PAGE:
During Comic-Con we stayed at the Holiday Inn on the Bay (not to be confused with the Holiday Inn Bayside). It’s sort of in walking distance of the San Diego Convention Center (we did it one morning…and I did it again one evening after an incident with the shuttle that deserves its own write-up), but at more than a mile it’s not a distance you’d want to walk with a heavy backpack, or in a costume, or carrying bags, or on a hot afternoon, or after a long day of trudging around the convention center.

It’s located on the bay (of course), near the San Diego Maritime Museum where they have several classic ships permanently anchored and available for tours. If you happen to have an upper-floor room, the views are quite nice. (We were on the second floor, so our view was of the roof of the hotel’s conference center. It’s funny how quickly we got used to the sound of the air conditioner.)

It’s an easy walk to Little Italy (we went out to one of our favorite San Diego restaurants, Indigo Grill, on Wednesday) or the trolley, and on the convention shuttle route.

Holiday Inn RoomThe rooms were nice, clean and spacious (absolutely huge, compared to the last few places we’ve stayed in San Diego). The bed was comfortable, and they had pillows with two different levels of firmness, so neither of us had any trouble getting to sleep. The hotel restaurant/pub, the Elephant and Castle, is quite good. There’s also a Ruth’s Chris Steakhouse in one tower, and a deli next door. And for those looking to save money on breakfast, the in-room coffee service is a single-cup disposable-basket setup, so that if you want plain hot water for tea or oatmeal, it won’t taste like coffee! Wireless internet access is complimentary, and easy to set up. Our room had locked doors to adjoining rooms on both sides, so a large group could presumably link together at least three rooms into a suite.

The only annoyances were:

Internet access during the convention was absolutely swamped. Sometimes pages just wouldn’t load, and the Flickr uploader actually gave up several times. This would have been less of a problem if I hadn’t been so determined to post photos and blog during the con, though at least with photos it turned out I could (usually) start them before going to bed and let them run overnight. The one night that it just gave up, I tried when we got up at 6 AM and they posted extremely quickly.

The bathroom had a sliding door that didn’t seal. Like the room at the Omni, it blocked light but not sound or airflow. On the plus side, it was actually big enough that we could brush our teeth at the same time.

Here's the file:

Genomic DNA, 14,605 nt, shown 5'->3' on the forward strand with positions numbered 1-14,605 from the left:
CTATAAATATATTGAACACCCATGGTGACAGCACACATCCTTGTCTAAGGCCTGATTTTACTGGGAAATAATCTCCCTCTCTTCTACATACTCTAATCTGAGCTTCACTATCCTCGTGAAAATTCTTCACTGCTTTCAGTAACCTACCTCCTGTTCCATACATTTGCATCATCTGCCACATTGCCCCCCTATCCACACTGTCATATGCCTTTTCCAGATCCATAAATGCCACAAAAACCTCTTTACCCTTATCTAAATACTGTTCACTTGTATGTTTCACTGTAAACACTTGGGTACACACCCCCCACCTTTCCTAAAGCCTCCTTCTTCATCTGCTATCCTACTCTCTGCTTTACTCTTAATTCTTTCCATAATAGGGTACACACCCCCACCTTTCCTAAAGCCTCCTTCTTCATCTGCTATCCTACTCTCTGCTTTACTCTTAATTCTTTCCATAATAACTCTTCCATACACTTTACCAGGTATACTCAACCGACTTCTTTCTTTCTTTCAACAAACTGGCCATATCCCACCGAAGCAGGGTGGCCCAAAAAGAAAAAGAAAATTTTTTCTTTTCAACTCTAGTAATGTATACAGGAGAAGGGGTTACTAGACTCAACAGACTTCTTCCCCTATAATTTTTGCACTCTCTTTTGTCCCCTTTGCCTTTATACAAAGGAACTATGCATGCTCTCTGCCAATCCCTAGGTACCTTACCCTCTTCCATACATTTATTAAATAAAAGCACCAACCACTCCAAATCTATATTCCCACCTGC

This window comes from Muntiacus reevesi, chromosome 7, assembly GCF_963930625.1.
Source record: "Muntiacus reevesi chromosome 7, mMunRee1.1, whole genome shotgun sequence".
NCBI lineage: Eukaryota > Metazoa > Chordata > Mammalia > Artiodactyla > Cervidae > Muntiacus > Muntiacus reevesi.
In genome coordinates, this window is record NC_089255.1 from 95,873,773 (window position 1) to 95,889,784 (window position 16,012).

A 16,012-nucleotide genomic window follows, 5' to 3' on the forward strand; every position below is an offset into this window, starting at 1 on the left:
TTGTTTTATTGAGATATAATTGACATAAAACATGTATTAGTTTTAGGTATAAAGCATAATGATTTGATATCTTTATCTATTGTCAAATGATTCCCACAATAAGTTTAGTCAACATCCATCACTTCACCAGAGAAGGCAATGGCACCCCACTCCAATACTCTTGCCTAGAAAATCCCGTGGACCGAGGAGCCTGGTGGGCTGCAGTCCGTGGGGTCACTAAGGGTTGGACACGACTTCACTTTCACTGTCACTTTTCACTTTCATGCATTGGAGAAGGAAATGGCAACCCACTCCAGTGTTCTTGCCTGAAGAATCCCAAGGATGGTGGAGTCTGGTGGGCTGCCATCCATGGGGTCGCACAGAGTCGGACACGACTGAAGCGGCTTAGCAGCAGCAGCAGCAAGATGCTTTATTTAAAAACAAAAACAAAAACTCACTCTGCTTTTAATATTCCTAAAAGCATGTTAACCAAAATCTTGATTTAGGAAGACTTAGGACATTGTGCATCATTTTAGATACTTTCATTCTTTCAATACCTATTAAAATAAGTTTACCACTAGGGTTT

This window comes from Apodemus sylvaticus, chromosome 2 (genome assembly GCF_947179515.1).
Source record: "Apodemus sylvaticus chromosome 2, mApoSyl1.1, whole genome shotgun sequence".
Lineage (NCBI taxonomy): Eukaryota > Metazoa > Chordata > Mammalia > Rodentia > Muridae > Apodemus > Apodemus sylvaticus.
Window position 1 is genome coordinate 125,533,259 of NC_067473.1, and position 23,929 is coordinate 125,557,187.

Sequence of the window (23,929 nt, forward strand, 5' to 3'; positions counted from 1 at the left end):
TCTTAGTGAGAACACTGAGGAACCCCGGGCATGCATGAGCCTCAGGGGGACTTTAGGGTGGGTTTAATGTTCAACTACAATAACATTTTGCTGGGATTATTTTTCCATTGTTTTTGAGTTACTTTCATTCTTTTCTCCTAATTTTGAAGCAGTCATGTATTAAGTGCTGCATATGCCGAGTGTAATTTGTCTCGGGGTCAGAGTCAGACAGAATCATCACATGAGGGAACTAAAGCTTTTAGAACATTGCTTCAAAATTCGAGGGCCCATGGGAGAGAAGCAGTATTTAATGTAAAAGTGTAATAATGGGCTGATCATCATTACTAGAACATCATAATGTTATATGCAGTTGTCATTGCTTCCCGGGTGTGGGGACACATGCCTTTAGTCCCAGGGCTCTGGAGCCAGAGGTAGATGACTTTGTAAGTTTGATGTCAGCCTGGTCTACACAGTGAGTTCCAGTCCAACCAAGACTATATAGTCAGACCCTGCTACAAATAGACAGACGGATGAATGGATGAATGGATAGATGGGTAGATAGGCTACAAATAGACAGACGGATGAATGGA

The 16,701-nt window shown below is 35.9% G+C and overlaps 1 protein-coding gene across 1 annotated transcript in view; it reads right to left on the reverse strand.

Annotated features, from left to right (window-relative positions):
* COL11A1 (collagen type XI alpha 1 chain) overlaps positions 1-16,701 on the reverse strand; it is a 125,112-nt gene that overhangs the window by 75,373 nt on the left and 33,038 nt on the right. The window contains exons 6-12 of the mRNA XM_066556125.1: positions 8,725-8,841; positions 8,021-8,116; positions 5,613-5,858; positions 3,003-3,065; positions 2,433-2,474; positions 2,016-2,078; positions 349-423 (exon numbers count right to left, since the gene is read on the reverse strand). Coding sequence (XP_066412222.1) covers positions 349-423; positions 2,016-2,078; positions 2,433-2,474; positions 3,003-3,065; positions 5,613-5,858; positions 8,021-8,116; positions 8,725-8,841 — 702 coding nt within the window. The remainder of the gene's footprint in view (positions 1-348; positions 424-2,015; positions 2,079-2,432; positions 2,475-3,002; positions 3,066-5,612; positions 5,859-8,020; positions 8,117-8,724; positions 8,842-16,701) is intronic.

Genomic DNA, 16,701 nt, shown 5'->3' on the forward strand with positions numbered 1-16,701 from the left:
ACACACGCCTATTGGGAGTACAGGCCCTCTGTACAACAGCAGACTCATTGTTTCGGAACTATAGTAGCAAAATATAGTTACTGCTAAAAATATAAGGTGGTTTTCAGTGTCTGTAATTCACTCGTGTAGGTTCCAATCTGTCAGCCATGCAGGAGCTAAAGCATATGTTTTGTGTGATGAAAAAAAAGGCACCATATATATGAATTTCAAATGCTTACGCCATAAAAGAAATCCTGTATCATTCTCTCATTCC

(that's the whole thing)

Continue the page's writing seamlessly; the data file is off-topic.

Overall, though, we really liked it, and agreed that it would be near the top of our list when it came to hotels on the shuttle route. Though if possible I’d really prefer something close enough that we wouldn’t have to rely on the shuttle or other transportation.

Note (2014): This hotel is now the Wyndham San Diego Bayside.

This was a fun panel with representatives from Eureka!, Caprica/Battlestar Galactica, and Fringe, moderated by Phil Plait of Bad Astronomy.

Some interesting moments:

After they talked about the ethics of interrogating a corpse, one of the guys from Fringe (I think Rob Chiappette) remarked that he wanted to see a Law & Order: Fringe show. I think I’d watch that!

One of the reps from Eureka revealed that they’d planned an episode that would take the Attack of the Killer Tomatoes concept and play it seriously, but it didn’t make it. Jamie Paglia said “It’s so good we didn’t do that episode.” Either Glenn Whitmann or Rob Chiappetta remarked immediately, “You’ll see it on Fringe!”

Phil Plait asked why there wasn’t more astronomy on Fringe, and Glenn Whitmann explained it was because it was a horror show, and it’s easier to creep people out with biology & neurology than astrophysics.

A fan asked the panelists whether they had ever done something dangerous on their show that made them worry about people trying the experiments at home (“Don’t try this at home, kids!”) For the most part they figured the level of technology, gadgetry and genius that their characters had made things impractical to imitate, though Rob Chiappetta added, “If you see Walter [Bishop] do something on screen, don’t do it!”

Another audience member mentioned that he worked in robotics, and was concerned about the way robots were portrayed as good or evil. If too many robots were portrayed evil, he might lose funding… Jane Espenson explained that “Killer robots are a lot more fun to watch.”

And of course Phil Plait plugged his book, Death from the Skies! “I love having a microphone!”

Photos will be on my Flickr account later tonight, once they trickle through the incredibly-slow hotel wifi. Update: They’re up! The trick was apparently waiting until 6am when no one else was using the wifi.